The Widow of Nain
This talk was delivered in the Grandview 10th Ward on Mother’s Day of 2021.
I am grateful for the opportunity to speak on this Mothers’ day. I express my love and gratitude to my wife, Susan, whom I consider to be the perfect example of a Christ-like mother. I have taken the liberty of choosing the name “The Ultimate Mothers’ Day” for my few thoughts today. I hope to combine the magnificence of our Savior with the sacrifices and joys of motherhood. First, a few words to describe the setting for an unforgettable experience in the life of a mother and the Savior. On a given day in the very busy ministry of the Savior, he delivered what some have referred to as the greatest sermon ever delivered, the Sermon on the Mount. Imagine how spiritually taxing and exhausting it must have been, even for the Lord, to deliver that supernal sermon. On the same day, following the sermon, he moved back into the city of Capernaum, which bordered the Sea of Galilee. He was immediately approached by friends of a Roman centurion soldier. These friends had been sent by the centurion, imploring the Savior to heal the centurion’s servant who lay close to death. Jesus agreed to help and left immediately for the centurion’s house. As Jesus approached the house, the centurion begged Jesus not to come closer, for he considered himself unworthy to have the Lord come under his roof. He instead asked Jesus to simply say the words, and he knew his servant would be healed. Jesus, sensing the incredible faith of this man, complied, and the servant was healed at that very moment. Remember that this healing took place without the Savior ever seeing, touching, or talking to the servant. Imagine how spiritual taxing and exhausting it must have been, even for the Lord, to perform this act of mercy and love. Now, remembering how taxing each day of the Savior’s ministry was, we move to the very next day. Where do we find the Savior? Approaching the small and remote city called Nain, just as a funeral procession is moving out of the city and towards a burial plot. A grieving widow was about to bury her only son. The scripture states that much of the city was with her. The cause of the son’s death is not mentioned in the scripture. Jesus approaches the funeral bier on which the young man lay, which was being carried by several men. The men stopped, and Jesus simply yet profoundly says seven words, ‘Young man, I say unto thee, Arise’. Immediately, instantaneously, the young man sat up, and began to speak. Can you now appreciate why I have referred to this experience as ‘The Ultimate Mother’s Day’?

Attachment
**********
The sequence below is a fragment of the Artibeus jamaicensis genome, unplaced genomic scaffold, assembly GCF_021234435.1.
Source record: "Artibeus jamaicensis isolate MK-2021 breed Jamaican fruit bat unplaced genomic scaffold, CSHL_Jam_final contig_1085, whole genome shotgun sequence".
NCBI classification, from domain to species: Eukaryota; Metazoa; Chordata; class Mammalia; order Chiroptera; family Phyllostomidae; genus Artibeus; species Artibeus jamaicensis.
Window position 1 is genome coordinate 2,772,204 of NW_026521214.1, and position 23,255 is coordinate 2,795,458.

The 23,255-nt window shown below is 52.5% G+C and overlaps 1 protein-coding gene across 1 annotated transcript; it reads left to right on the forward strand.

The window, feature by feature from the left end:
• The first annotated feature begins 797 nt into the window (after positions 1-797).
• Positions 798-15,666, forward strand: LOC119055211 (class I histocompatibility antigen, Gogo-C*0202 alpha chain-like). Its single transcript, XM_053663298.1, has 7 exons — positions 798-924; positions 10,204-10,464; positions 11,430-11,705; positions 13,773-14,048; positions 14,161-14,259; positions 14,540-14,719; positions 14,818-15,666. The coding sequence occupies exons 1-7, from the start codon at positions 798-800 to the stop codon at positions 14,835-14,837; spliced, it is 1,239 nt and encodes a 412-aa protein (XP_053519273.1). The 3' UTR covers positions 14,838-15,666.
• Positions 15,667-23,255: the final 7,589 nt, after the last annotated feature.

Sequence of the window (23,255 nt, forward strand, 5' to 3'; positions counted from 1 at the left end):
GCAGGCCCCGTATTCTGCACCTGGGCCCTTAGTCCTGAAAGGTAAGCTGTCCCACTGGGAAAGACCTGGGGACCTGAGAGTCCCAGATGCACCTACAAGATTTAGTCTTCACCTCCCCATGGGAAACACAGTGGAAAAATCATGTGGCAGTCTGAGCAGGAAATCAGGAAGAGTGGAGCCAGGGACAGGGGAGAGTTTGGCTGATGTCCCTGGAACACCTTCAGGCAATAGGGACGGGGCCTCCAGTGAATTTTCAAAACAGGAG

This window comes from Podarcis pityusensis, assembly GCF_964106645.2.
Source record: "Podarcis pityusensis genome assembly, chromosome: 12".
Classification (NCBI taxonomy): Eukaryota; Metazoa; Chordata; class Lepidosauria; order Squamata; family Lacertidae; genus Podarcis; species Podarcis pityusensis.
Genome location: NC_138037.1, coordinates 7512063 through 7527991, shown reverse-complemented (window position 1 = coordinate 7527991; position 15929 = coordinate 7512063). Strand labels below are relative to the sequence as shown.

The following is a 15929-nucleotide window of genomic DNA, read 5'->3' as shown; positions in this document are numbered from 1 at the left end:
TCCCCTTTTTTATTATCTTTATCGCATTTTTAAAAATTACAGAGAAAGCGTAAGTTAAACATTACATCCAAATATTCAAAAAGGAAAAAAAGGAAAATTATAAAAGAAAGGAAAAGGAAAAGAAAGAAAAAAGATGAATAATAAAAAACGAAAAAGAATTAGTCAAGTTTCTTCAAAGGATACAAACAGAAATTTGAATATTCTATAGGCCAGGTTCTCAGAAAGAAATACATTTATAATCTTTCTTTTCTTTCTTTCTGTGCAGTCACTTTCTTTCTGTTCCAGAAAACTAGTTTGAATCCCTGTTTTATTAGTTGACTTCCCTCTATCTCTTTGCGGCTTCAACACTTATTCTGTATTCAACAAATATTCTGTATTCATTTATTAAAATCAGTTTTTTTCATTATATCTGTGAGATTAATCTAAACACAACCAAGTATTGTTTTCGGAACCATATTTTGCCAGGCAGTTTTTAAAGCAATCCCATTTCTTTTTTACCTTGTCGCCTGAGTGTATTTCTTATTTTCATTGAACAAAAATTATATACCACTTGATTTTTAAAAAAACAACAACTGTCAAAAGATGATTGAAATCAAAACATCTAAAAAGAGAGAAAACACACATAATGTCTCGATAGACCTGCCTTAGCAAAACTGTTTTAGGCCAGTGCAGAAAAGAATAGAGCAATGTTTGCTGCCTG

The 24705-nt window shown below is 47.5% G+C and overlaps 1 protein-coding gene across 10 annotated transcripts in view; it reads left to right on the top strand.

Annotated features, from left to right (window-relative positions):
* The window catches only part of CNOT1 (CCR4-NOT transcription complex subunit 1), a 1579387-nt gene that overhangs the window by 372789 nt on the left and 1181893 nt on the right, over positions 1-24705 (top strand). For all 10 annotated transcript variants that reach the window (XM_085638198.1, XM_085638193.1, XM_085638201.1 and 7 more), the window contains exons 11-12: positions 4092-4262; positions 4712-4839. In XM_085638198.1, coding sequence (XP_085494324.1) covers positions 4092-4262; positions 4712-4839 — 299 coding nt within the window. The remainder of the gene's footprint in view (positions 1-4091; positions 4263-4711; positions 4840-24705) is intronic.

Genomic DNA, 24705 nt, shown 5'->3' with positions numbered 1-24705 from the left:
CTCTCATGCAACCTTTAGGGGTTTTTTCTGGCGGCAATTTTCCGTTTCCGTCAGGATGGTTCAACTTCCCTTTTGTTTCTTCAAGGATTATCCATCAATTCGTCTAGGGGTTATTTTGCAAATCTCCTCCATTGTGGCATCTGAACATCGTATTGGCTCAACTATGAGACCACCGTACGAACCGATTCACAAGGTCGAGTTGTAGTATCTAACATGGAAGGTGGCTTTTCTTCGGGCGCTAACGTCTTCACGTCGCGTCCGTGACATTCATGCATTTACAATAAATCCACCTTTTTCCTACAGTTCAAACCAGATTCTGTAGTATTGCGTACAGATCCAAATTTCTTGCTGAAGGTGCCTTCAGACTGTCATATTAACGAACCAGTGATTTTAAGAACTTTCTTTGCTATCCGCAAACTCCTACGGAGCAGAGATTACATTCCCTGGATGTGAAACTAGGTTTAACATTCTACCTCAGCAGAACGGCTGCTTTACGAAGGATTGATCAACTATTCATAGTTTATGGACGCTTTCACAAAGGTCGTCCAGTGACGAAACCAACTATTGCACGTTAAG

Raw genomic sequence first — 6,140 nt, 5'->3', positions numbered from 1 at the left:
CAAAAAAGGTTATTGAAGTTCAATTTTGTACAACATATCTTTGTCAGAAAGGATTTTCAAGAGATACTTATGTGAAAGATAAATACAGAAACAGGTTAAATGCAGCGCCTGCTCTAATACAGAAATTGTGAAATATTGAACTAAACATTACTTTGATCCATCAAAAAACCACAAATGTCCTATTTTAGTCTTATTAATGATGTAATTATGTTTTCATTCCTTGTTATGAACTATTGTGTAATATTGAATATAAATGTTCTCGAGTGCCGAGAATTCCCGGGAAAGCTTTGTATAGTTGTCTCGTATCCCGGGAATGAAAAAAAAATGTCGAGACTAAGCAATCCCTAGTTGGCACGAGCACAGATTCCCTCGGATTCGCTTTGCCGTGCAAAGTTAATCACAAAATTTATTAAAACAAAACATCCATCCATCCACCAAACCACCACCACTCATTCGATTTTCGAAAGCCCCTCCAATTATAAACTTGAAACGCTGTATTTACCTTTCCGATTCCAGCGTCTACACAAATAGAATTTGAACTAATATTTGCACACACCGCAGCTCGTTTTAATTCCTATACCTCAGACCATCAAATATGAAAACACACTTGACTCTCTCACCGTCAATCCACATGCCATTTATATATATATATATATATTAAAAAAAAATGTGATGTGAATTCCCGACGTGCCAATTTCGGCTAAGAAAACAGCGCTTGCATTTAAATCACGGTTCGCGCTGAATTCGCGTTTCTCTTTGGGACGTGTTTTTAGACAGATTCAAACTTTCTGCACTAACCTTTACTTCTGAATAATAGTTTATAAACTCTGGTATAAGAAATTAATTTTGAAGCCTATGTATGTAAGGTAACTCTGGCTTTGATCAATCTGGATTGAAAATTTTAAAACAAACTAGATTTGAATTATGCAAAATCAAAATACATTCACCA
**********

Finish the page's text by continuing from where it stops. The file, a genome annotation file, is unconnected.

I invite each of you now to mentally place yourself into that setting, into that miracle, as if you were there, in the crowd, witnessing this unspeakable manifestation of the Savior’s love, as we speak of six lessons to be learned about Christ and how He feels about mothers.
1) Effort – Remember the Savior’s day in Capernaum, and that the very next day, He is in Nain. Nain is about 30 miles from Capernaum, lying in the hills above the Sea of Galilee. Thus, Jesus, after an exhausting day, walked 30 miles uphill, to arrive in Nain. No horses, no mules, no chariots, He walked. To put this fete into perspective, Heber City is 29 miles from Provo. Can you imagine walking during an afternoon, an evening, and a night to arrive in Heber City? Would any of us even consider doing such a thing? Yet the Savior did that very thing. He was willing to put forth that effort to bless the lives of two people, a grieving mother and a grateful son. What about us? What amount and type of effort are we displaying toward our mothers? Perhaps a worthy thought to consider on this Mothers’ Day.
2) Attitude – What underlying attitudes and attributes did the Savior possess that would cause Him to bless this sweet mother in this way? The scripture tells us that Jesus ‘went about doing good’. Every day, in every way, He did good. Godliness, charity, humility, diligence, brotherly love, kindness; He was the embodiment of these traits. Can we imagine His prayers each morning? Father, today I will be out among the people. There will be many who need what I have to offer. Please help me know them, discern them, bless them. I will build, I will inspire, I will lift, I will encourage. There will be no ‘inconvenient’ time, Father. Where there is a need, I will go. The scriptures do not tell us who this widow was. Did the Savior know her before? It seems unlikely. Through inspiration, however, He knew there was a need; He responded. Oh, Father, Nain? Thirty miles uphill? I’m very tired. Is there someone else? Never! When ye are in the service of your fellow being, ye are only in the service of your God. Inasmuch as ye have done it unto one of the least of these, my brethren, ye have done it unto me. Is our attitude conducive to blessing our mothers? What Christ-like attributes do I need to develop or increase to serve my mother and others? Perhaps another question to ponder on Mothers’ Day.